For Rosary High School senior Colleen Madlinger, space really is the next frontier.
Madlinger, who lives near Batavia and attends Holy Cross Catholic Church, will attend the Massachusetts Institute of Technology this fall, where she plans to pursue a degree in aerospace engineering. But she is not looking to travel to space herself.
“I would rather focus on improving technology than being an astronaut myself,” the 18-year-old said. “They are trying to think of more efficient ways to do things in space.”
The Kane County Chronicle is highlighting local high school seniors and sharing their stories as graduation season nears.
Madlinger has been interested in space since she was a youngster.
“I did a project on lunar eclipses in the fifth grade,” she said.
Madlinger attended a lecture at the University of Wisconsin-Madison given by American astrophysicist Neil deGrasse Tyson.
She looks up to him.
“He’s really into supporting space programs,” Madlinger said. “He’s very inspiring.”
The fact that she was able to get into MIT is somewhat of a surprise to Madlinger.
“I didn’t think I had a great chance of getting in,” she said. “It helped that I had really great letters of recommendation.”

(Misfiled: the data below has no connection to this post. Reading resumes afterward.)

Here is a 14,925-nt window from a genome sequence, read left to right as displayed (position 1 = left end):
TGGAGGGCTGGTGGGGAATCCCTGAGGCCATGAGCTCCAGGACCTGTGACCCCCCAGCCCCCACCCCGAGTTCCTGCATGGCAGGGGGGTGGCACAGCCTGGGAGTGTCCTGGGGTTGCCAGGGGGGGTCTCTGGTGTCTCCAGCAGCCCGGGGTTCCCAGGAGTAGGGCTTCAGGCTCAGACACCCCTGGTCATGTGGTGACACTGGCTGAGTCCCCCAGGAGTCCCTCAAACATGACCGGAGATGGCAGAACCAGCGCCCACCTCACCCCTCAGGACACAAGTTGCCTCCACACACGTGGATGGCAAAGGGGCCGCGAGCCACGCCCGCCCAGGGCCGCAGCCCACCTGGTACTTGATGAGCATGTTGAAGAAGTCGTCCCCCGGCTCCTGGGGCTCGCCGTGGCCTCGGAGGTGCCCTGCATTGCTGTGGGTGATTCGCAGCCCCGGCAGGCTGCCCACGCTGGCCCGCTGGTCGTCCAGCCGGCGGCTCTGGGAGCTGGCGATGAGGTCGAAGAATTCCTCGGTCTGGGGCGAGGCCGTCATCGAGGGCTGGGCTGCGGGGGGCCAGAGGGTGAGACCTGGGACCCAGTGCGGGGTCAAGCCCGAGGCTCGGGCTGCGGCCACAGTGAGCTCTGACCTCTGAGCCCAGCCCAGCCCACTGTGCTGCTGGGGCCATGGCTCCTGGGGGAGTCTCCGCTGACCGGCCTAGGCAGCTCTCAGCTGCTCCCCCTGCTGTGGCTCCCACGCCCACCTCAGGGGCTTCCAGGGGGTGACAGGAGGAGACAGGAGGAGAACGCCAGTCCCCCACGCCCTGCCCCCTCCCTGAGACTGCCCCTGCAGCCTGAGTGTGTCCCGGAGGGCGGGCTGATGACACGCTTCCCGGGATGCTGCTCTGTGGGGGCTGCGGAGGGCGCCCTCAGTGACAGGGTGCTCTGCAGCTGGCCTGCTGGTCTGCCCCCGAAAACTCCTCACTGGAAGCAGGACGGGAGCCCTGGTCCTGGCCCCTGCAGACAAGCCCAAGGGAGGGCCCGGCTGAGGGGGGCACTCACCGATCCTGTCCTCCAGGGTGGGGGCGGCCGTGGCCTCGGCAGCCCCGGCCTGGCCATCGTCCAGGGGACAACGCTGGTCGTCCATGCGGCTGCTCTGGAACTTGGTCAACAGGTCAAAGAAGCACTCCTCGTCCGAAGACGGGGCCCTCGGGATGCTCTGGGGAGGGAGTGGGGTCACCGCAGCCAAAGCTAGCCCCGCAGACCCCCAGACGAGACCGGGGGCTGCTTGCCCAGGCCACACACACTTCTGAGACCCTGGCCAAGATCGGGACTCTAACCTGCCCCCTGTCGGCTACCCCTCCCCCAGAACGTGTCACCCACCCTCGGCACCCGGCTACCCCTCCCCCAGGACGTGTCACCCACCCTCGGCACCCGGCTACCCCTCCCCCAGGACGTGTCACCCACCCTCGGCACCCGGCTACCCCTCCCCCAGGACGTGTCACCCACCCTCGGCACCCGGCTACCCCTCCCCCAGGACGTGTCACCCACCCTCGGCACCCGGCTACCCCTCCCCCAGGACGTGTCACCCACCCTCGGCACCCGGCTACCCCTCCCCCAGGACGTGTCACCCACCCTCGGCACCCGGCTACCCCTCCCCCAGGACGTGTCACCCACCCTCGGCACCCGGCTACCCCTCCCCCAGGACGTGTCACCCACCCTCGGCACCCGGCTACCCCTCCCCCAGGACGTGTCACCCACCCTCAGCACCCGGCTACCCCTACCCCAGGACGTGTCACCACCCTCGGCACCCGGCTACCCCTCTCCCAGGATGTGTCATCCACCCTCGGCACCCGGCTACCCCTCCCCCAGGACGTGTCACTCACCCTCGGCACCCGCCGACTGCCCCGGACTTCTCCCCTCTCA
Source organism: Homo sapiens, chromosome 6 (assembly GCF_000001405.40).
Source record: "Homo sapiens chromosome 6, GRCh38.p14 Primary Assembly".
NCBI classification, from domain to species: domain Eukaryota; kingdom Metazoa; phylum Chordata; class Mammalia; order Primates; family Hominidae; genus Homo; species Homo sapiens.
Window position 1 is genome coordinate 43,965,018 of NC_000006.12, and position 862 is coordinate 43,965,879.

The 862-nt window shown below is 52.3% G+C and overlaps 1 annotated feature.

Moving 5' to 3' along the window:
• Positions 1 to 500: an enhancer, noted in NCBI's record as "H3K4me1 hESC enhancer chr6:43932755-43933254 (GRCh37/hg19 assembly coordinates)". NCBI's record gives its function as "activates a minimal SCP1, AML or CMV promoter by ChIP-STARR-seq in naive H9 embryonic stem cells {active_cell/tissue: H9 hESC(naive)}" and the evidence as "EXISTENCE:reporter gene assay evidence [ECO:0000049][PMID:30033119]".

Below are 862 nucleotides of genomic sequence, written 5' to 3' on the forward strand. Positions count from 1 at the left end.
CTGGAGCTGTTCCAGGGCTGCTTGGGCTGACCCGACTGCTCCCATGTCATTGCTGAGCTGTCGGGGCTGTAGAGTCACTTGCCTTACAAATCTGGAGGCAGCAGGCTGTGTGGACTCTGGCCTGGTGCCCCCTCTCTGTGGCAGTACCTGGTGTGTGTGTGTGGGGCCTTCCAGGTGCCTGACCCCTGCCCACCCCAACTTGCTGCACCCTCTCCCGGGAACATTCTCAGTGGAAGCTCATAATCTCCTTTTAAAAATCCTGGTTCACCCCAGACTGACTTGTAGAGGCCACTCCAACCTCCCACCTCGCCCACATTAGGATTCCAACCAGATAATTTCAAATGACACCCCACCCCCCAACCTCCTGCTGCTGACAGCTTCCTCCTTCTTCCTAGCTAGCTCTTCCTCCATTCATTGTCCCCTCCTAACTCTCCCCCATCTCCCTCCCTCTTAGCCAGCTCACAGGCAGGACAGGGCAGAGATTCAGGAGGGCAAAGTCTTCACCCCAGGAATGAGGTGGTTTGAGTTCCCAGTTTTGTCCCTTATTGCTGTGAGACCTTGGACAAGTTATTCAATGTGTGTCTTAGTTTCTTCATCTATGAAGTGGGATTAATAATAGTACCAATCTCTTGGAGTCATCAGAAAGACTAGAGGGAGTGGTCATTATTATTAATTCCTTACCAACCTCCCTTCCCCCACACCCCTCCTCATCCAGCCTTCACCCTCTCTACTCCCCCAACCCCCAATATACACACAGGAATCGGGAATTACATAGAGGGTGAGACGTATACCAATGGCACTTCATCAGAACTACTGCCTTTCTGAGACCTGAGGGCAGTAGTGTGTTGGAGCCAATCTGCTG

The Boston Marathon bombing happened a day after she visited MIT. Later that week, an MIT security guard was shot and killed by the Boston Marathon bombers. Although she said she was shocked by what happened, she still feels the MIT campus is safe.
“It’s probably not going to happen again at MIT,” Madlinger said. “You can’t let it rule your life.”
Madlinger excels at math, and has won numerous awards in the Illinois Council of Teachers of Mathematics and Marmion Academy math contests as a team member and individual. During the summer, she tutors high school and college students.
“I like the constancy of math,” Madlinger said. “Math doesn’t change. It always is going to be the same answer.”
She developed her love for math as a student at Montessori Academy of Batavia, which she attended from kindergarten through third grade.
Beverly Cange, Rosary’s mathematics department chair, said Madlinger is “very inquisitive.” Madlinger has been a student in four of Cange’s honors math classes, where Madlinger has continually maintained an “A” average even as the material has gotten more difficult.
“She is not afraid to ask ‘why’ questions about material and is not satisfied until she understands totally,” Cange said.
Besides her academic efforts, Madlinger has spent time giving back, whether that is shelving books at St. Vincent de Paul’s Deja Vu thrift shop in Geneva or helping middle school students at Holy Cross Catholic School practice for math competitions.
“She does what she loves to do,” said Madlinger’s mother, Cathy. “She’s focused her energies into things she enjoys.”